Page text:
Picking Up the Pieces After the Hurricanes
Harvey and Irma
Less than a month ago people were having fun, eating dinner with family and friends, and enjoying life. Within the blink of an eye hurricanes came that forever changed the lives of all in the line of fire. Within a short amount of time people gathered a small number of belongings, irreplaceable, to keep on their persons why they evaluated from the city/towns they called home. The world held its’ breathe while Harvey did damage. Then Irma came and caused more damage. The likes of these hurricanes caused damage that shocked the world. What happens when you go from living life as usual to losing everything you’ve worked for, everything you had, with nothing to return to after the weather devastation?
Down power lines, electrified water in the streets, no water, no food, no access to medication, and houses collapsed or scattered in pieces across the neighborhood. In no time your apartment/house no longer exists, all your items are flooded due to rising waters, and all one can do is walk around in a state of disbelief at the condition of your residence. Your things are gone. Your life as you know it will never be the same. While one remains grateful to live another day, because others were not so fortunate, you still have no idea how you will pick up the pieces.
To go from a normal life to now scrambling to find a shelter that has room for you and your family. To go from a normal life to now wondering if other family members and friends are safe/alive. To go from going to dinner and watching tv to realizing your life will never be the same. To go from a normal day to scrambling with your most prized possessions to anywhere stable while the winds and rains are pushing you forward is mind-blowing to say the least. To go from a normal life of work day and home to the family to wondering how you will get water and food is difficult to comprehend.
What Matters Most
How To Pick Up The Pieces
You spend time grieving for everything you have lost. You are not materialistic to mourn the things you worked hard to acquire lost in the hurricane. For your house to sit under water or fall to pieces tossed over an area of land is devastating. Don’t allow others to make you feel bad about your feeling of material loss. No doubt it is heartbreaking to no longer see your child’s room in one piece or to have everything washed away including the foundation of your property. Family photographs, heirlooms, and the irreplaceable - a distant memory. The reality is crushing. You have a right to feel the way you feel about this serious of events that have thrown your life off course. Grieve for your uncertainty and need for any assistance you can obtain. Homes, apartment buildings, etc. are gone along with the life you once had. Some have the means and resources to rebuild, others have no insurance to cover losses, and more importantly people are without the basics required to sustain life. You have the right to feel the weight of your situation but light will come in the morning.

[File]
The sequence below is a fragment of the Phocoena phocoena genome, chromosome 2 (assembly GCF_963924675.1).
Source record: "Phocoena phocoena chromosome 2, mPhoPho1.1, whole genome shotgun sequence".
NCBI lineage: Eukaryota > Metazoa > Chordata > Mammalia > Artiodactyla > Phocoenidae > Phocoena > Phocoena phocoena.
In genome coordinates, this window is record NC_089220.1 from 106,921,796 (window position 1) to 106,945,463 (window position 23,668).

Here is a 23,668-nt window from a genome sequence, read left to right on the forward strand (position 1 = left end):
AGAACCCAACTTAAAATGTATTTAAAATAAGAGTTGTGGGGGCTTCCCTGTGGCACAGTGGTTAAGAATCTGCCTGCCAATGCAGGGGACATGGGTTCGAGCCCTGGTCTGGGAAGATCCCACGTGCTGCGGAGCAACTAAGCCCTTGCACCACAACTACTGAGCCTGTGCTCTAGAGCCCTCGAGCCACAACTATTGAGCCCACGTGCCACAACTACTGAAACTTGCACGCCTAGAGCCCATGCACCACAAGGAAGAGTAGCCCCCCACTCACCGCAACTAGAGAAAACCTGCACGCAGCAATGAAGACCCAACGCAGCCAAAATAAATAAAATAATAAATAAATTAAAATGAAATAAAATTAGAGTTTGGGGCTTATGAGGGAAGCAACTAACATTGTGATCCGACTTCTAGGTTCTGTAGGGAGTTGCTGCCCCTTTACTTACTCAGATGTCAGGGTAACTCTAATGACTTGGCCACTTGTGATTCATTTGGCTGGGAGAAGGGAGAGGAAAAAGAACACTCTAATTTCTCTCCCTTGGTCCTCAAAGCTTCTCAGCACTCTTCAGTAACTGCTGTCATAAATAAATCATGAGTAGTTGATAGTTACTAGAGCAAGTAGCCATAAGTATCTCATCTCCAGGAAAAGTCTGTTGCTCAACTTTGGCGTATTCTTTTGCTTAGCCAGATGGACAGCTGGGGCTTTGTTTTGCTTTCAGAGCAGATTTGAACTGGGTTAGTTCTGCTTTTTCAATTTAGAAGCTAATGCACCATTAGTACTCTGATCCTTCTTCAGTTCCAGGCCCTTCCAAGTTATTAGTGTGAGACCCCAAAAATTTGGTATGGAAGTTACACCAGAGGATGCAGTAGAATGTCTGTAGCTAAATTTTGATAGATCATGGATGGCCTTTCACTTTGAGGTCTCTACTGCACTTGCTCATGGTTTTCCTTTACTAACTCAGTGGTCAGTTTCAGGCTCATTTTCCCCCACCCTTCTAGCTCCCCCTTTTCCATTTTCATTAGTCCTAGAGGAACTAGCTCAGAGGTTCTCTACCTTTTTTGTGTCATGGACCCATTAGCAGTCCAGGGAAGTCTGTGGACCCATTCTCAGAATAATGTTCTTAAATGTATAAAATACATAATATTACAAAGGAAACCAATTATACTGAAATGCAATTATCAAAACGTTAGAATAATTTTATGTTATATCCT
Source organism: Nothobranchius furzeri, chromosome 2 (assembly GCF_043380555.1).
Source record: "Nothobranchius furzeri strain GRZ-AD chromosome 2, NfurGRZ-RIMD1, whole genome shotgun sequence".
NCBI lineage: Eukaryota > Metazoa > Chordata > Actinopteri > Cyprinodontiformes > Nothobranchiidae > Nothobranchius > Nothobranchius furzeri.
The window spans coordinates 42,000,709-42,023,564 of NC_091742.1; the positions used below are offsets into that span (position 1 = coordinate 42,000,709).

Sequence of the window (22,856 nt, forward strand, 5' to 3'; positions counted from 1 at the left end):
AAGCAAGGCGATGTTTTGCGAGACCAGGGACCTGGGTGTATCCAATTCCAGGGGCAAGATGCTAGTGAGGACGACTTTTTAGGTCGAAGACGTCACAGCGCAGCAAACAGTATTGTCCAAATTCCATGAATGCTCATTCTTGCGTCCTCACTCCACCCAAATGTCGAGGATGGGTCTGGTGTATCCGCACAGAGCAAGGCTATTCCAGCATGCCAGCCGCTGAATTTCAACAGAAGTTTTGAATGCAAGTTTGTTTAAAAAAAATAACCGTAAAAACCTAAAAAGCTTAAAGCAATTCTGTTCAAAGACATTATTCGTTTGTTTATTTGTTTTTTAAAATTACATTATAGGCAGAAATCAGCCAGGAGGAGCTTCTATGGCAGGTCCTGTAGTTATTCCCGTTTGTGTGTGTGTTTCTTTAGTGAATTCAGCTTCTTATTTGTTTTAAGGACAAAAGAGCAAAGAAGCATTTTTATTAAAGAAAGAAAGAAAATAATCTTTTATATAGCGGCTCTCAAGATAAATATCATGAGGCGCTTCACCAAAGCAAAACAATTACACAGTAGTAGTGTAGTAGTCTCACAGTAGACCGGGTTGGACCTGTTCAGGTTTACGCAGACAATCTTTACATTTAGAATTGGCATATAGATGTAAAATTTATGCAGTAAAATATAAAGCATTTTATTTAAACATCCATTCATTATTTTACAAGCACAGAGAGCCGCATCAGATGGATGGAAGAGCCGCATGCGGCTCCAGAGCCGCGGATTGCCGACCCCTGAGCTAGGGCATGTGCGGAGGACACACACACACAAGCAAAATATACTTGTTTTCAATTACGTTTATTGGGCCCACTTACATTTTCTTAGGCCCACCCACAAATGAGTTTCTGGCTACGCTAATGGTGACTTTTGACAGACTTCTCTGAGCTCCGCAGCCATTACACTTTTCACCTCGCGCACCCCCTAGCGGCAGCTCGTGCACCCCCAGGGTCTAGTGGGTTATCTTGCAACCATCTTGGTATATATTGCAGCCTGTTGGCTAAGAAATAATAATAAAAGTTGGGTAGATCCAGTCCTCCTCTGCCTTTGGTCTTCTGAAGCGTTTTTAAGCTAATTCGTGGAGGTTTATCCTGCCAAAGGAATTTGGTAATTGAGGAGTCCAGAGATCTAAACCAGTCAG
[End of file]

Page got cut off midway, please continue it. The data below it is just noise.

For those of you that have lost family or friends, words cannot convey the amount of sympathy everyone has for the loss of loved ones. For those of you that can’t locate loved ones and have no idea if they are safe/alive, the world also shares your hope that your loved ones are safe. In the shelter, you are surrounded by those that survived deadly hurricanes so around you there is hope, comradery, and people that share a common situation which shows you are not alone. In this moment, for those that have survived, you must find the beauty in the face of your spouse, neighbor, friends, and children. As long as you have breath in your lungs you have lived to fight on another day, that in and of itself is triumph. Help is on the way and as time passes you will have the opportunity to begin the process of rebuilding.
Hurricane Sandy - A Reminder From The Past
Inhale / Exhale
Do not overwhelm yourself with figuring out everything all at once. Think logically and table your emotions for the night. You have to think logically; your first need is water/food/shelter/clothing. Find your loved ones via social media, apps, or websites if you have any type of access to internet at the shelter or still have a cell phone you can use. If you have auto insurance, home insurance, or renter’s insurance notify your insurance carrier and file a claim. Reach out to government agencies regarding catastrophic relief help to assist you with rebuilding once things change. If you work for a large company, or have access to your manager’s cell phone, call and leave a message letting him/her know you hope they are safe, reveal what shelter you’re in and inform them that you will be in touch when you are in a different situation. Yes, the businesses are closed and under but you want to let your company/manager know you’ll be there once the situation changes. If you have any access to books, read to pass the time and quiet your mind from constantly circling your panicky situation. When you get overwhelmed…………sit down, inhale slowly and exhale slowly until you can get a hold of your emotions and anxiety. You will survive this and you will move forward rebuilding your life. Your community will help you and have compassion for your situation because they share similar experiences. Be understanding and accommodating with others because in bad situations, cramped situation full of stress, being human we can allow the situation to cause tempers run short-have compassion. You are alive, you are alive, and you will survive this! You will be ok!
- DOT and U.S. Government Resources for Hurricanes Harvey and Irma | US Department of Transportation
The Department of Transportation’s Operating Administrations are actively monitoring Hurricanes Harvey and Irma and their impacts. The Department has issued emergency declarations to remove restrictions in order to hasten the delivery of emergency eq